In Dallas District Court, that Preston Hollow Elementary Lawsuit You Forgot All About

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Illustration by Brian Stauffer
With little fanfare and hardly any spectators, the trial in the case of Graciela McKay vs. DISD wraps up this week in U.S. District Court, with a verdict expected as early as tomorrow. McKay is the Preston Hollow teacher who filed a federal lawsuit against the district and the school's former principal, Teresa Parker, in which she alleges that district officials retaliated against her for calling attention to what District Judge Sam Lindsay ruled was deliberate segregation of minority students. McKay's asking for her job back -- plus damages and attorney's fees.

The case's scope has shrunk, though, as ahead of the trial's opening last week, District Judge Reed O'Connor dismissed the Dallas Independent School District and Superintendent Michael Hinojosa as defendants. That leaves only Parker, who Lindsay described as operating a private whites-only school and ordered to pay $20,200 to a Latino parent.

Most of the witnesses, including DISD school board president Jack Lowe, Hinojosa and Renee Martinez -- the League of United Latin American Citizens member and DISD administrator who, when directed to investigate complaints of segregation at Preston Hollow, concluded there was no evidence it was happening -- testified last week. When Unfair Park stopped by District Judge Reed O'Connor's court room this morning, DISD staff attorney Derrell Coleman was on the stand. After a lengthy discussion about complaints McKay made to the U.S. Department of Education's Office for Civil Rights in 2006, his testimony concluded with this:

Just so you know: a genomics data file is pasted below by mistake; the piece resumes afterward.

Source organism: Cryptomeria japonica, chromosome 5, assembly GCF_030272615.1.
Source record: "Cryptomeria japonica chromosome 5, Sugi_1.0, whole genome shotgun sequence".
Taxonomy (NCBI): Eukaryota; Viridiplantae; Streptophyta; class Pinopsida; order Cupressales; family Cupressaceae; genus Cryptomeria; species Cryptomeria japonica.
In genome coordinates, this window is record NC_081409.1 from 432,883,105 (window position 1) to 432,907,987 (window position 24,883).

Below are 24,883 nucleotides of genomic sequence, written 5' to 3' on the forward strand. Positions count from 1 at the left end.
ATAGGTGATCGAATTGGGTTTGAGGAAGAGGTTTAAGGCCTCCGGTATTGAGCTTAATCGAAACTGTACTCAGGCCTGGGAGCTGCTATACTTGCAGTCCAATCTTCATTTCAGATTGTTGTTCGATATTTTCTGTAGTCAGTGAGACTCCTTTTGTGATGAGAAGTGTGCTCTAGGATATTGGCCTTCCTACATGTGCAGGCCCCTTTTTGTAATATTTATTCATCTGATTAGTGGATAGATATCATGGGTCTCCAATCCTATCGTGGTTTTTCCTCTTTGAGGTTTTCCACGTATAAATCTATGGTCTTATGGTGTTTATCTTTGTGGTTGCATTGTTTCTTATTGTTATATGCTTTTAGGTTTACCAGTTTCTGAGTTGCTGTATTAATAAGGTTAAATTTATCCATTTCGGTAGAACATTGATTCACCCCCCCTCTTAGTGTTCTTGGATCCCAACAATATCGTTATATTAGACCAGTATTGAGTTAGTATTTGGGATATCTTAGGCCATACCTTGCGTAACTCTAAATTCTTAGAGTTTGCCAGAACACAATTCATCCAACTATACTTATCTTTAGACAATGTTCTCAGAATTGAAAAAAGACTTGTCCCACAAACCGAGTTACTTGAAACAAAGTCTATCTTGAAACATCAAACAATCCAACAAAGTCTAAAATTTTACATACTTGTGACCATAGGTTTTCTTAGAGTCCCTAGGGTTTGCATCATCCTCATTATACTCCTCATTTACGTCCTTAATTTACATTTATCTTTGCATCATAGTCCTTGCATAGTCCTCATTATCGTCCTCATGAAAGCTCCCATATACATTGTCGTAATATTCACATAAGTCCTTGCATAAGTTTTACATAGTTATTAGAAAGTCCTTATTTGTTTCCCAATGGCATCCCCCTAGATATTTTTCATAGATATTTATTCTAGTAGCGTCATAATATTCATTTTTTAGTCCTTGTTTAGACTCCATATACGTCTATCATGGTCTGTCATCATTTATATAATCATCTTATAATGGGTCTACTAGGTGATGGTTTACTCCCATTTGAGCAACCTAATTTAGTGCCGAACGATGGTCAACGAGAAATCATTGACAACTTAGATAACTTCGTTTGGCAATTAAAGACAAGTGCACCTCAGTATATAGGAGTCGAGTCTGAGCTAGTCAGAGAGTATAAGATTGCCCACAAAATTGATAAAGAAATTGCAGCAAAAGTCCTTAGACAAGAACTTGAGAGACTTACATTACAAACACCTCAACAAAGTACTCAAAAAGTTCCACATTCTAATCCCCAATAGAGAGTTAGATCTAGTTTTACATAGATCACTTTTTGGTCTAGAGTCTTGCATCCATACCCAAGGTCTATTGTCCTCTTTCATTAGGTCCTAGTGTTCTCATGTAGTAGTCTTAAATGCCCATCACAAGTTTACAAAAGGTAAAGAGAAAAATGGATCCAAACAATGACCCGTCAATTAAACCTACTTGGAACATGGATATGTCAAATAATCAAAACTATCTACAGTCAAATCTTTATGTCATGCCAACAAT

Brian Sanford, McKay's attorney: "You didn't believe there was any segregation going on, did you?"

Coleman: "No."

Sanford: "She couldn't convince the [Office for Civil Rights], either, apparently."

Coleman: "Apparently not."

Sanford: "But they were able to convince a federal judge."

Coleman: "That was the judgment."

Sanford: "Regardless of what the OCR does or believes, and regardless of what you believe, Ms. McKay had the right to speak about those matters without being retaliated against [under the First Amendment]."

Coleman answered that the right to free speech applies if she was complaining to administrators who could do something about the segregation, but not if she was talking to parents or students. Interesting Constitutional assertion, though we won't know until later what it means for McKay's case.

After testimony wraps up this afternoon and the lawyers make their closing arguments, we'll let you know what the jury decides.
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